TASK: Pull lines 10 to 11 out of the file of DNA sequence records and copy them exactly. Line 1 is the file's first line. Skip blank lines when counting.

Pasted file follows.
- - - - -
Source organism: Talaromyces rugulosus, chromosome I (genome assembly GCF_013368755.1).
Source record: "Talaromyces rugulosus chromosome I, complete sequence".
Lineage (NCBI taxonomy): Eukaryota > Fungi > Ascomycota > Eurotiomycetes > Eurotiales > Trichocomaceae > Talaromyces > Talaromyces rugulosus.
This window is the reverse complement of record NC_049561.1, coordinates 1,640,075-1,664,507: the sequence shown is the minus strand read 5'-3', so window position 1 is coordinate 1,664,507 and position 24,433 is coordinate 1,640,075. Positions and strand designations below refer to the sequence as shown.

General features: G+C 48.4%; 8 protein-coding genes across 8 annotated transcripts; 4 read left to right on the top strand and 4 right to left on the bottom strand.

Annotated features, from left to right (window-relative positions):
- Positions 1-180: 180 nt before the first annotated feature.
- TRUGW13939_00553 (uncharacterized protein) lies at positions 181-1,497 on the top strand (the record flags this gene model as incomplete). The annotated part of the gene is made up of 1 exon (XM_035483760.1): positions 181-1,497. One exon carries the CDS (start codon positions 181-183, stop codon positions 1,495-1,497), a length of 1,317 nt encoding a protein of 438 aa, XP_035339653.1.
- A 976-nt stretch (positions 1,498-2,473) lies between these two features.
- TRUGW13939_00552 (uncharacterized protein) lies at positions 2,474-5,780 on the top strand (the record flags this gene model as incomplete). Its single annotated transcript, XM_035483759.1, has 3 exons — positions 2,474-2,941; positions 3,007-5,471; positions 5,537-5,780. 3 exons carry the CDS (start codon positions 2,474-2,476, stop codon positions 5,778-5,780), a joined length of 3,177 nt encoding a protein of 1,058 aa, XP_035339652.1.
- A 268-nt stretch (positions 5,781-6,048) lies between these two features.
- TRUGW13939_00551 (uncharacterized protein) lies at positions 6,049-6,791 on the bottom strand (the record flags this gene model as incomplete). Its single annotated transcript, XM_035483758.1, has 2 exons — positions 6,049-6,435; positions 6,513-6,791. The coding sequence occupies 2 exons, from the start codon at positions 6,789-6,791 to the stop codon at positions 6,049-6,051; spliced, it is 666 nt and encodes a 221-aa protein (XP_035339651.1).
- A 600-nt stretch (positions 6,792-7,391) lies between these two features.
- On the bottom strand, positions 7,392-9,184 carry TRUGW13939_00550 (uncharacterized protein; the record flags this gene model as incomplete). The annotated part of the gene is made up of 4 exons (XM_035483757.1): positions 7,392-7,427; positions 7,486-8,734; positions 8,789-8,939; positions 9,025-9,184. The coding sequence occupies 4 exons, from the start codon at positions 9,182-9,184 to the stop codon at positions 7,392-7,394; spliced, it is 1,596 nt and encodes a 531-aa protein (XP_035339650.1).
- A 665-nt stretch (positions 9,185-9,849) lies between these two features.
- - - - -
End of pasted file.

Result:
- TRUGW13939_00552 (uncharacterized protein) lies at positions 2,474-5,780 on the top strand (the record flags this gene model as incomplete). Its single annotated transcript, XM_035483759.1, has 3 exons — positions 2,474-2,941; positions 3,007-5,471; positions 5,537-5,780. 3 exons carry the CDS (start codon positions 2,474-2,476, stop codon positions 5,778-5,780), a joined length of 3,177 nt encoding a protein of 1,058 aa, XP_035339652.1.
- A 268-nt stretch (positions 5,781-6,048) lies between these two features.